Thursday, April 28, 2016

4 Tips for Non-Married Home Buyers

In today's economy, more and more non-married couples are living together and buying homes together. According to the National Association of REALTORS®, 25% of primary home buyers are single. Whether you're thinking about purchasing a home at the Lake of the Ozarks jointly with a boyfriend/girlfriend, or just a friend, there are some things you need to do to protect yourself legally. While you always want to hope for the best when it comes to relationships, we all know things can happen and it's important to be prepared for the worst. 

Risks for Non-Married Buyers  


Buying a home is often times the largest and most financially complicated move someone can make. Unlike for married couples, there is no state or federal estate planning protection for non-married individuals. At a minimum, this can cause some inconveniences in the event of a break-up or death of one of the partners. However, in the worst case scenario, you could end up with a foreclosure. Therefore, it's your responsibility to seek legal protection on your own. If you're a non-married, joint home buyer, you'll want to protect your interests before closing on a home with another individual.

Steps to Take Before Buying


1. Put Everything in Writing. 

Whether you completely trust your partner or not, unless you are married, you should get everything in writing. You never know what the future will hold and unfortunately, break-ups happen, and they aren't always simple. The best thing you can do is hire an attorney to help you get everything in order before you sign the closing documents on a new home together.

2. Sign a Property Agreement. 

The property agreement states who owns what in regards to the property accumulation while living together. This document should also state what happens if one or both partners decide to move out. A well-drafted property agreement will include more than just the actual home, and should include property such as furniture, appliances and other items accumulated during the cohabitation period. This is the step where you'll decide who's name or names go on the deed. You'll need to choose between sole ownership, joint tenancy or tenants in common. Each option has its benefits and risks, so talk to your attorney about which is right for your situation.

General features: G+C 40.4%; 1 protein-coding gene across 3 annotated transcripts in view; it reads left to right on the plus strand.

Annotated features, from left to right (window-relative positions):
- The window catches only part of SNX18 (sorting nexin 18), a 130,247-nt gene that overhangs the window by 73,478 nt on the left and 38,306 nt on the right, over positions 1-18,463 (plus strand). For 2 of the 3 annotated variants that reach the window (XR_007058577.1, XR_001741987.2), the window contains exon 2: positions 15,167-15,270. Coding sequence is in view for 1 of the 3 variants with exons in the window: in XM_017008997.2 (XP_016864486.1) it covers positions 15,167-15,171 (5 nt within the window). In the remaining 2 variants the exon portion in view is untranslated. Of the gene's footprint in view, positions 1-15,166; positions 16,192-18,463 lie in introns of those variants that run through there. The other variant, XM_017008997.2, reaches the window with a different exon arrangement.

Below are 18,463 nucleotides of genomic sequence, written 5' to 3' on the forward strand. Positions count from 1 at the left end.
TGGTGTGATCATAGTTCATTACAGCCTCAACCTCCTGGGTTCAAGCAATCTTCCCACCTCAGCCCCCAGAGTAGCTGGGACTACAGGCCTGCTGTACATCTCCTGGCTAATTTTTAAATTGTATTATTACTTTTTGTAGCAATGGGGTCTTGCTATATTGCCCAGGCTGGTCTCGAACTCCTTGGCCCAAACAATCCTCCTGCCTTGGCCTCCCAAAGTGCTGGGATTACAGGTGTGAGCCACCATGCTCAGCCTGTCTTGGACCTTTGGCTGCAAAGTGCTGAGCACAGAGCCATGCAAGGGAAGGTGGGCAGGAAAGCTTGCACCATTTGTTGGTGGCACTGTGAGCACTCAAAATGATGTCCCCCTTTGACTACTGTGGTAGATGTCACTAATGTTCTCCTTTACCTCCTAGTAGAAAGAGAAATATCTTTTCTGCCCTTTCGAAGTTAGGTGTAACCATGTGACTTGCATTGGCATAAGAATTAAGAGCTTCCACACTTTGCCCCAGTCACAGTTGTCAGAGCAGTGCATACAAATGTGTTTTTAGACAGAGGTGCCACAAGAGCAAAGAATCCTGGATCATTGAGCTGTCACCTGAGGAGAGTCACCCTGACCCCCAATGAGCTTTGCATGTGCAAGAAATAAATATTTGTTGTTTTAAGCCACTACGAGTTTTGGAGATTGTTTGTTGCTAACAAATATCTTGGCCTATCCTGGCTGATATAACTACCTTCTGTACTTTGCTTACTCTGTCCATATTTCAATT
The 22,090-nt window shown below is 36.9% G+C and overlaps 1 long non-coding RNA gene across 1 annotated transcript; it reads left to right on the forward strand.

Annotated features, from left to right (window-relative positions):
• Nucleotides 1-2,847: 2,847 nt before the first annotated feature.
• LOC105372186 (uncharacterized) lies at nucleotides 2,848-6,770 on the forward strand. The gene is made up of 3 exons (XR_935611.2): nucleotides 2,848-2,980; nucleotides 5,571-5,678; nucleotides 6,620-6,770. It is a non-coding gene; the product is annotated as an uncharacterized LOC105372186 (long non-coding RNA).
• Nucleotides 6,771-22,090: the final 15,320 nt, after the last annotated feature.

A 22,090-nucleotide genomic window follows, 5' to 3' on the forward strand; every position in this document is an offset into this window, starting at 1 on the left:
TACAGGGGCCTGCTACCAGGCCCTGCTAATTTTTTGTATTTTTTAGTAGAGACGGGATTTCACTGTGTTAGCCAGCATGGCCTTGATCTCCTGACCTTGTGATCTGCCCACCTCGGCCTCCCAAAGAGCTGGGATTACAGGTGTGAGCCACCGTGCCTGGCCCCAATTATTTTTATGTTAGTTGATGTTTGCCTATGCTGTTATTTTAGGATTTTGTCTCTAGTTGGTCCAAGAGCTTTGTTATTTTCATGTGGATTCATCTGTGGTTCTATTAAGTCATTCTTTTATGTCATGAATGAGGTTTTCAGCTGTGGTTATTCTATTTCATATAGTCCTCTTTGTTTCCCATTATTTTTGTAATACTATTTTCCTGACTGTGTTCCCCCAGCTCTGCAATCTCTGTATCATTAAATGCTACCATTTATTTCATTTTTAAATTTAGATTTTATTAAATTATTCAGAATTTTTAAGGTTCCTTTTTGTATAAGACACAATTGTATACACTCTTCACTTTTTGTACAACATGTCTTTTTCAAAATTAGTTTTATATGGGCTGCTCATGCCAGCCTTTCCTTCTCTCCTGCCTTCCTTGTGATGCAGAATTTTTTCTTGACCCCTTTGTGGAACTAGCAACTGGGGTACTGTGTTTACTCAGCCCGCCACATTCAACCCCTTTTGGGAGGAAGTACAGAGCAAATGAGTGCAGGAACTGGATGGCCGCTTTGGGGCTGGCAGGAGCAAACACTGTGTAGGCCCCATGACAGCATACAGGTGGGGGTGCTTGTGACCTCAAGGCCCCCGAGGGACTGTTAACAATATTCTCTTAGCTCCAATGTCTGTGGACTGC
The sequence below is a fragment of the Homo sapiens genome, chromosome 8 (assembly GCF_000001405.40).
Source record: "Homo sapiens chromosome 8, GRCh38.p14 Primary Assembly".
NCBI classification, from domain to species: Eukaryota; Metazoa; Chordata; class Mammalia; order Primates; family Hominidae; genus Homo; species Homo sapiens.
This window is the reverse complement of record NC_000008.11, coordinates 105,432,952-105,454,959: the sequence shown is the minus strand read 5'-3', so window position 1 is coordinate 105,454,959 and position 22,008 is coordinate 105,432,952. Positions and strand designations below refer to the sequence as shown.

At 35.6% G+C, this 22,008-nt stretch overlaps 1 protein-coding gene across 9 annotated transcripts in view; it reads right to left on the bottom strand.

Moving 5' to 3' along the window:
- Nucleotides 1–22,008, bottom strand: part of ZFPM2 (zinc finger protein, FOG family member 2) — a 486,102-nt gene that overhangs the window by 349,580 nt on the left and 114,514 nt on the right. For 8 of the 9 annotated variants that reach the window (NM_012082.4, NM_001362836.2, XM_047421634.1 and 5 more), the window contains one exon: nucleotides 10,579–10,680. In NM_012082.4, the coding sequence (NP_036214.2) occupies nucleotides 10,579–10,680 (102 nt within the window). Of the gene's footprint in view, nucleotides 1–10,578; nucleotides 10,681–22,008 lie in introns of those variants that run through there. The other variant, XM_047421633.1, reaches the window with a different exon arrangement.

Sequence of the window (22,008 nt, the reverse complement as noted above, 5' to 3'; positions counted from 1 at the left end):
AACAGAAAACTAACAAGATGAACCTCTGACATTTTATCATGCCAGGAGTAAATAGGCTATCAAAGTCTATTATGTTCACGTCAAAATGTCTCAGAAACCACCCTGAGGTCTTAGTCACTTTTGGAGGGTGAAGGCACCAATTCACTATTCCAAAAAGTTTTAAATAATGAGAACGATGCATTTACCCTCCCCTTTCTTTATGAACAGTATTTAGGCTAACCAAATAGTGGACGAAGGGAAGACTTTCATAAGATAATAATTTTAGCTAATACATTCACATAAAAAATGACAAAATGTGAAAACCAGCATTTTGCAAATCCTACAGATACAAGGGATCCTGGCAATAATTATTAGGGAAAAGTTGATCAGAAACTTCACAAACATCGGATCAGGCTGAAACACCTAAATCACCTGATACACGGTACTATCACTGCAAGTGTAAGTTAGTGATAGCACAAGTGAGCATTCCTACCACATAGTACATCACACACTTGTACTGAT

3. Sign a Cohabitation Agreement. 

A cohabitation agreement states which individual has financial responsibility for various home-related expenses and payments. The agreement should include details on who is responsible for the mortgage, real estate taxes and homeowners insurance, the downpayment made on the mortgage, and any necessary repair issues that arise. The document should also include what would happen in the unfortunate event of a break-up or death of one of the partners.

4. Consider Buying Life Insurance. 

What would happen if something unexpected happened to your partner? Would you be able to pay off the mortgage on your own? By taking out a life insurance policy on both partners, you'll both be financially protected in the event that something happens to your partner. You'll have enough money to continue paying off the mortgage and won't have to worry about a place to live while you're grieving and dealing with other important issues.

If you're in the market to purchase a new home with your partner, now is the time to start talking to both an attorney and a Lake of the Ozarks mortgage lender. For all your home financing needs, contact your local Lakelender, Michael Lasson at 573-746-7211 today. I'm here to work with you every step of the way and help get you into your dream home!

For Lake area news, resources and tips on financial services, please 


Michael Lasson
Sr. Residential Mortgage Lender
NMLS #: 493712

2265 Bagnell Dam Blvd, Suite B
PO Box 1449
Lake Ozark, MO 65049

Direct:  (573) 746-7211

Email:  mlasson@fsbfinancial.com

**The postings on this site are my own and do not necessarily represent First State Bank of St Charles’s positions, strategies, or opinions.

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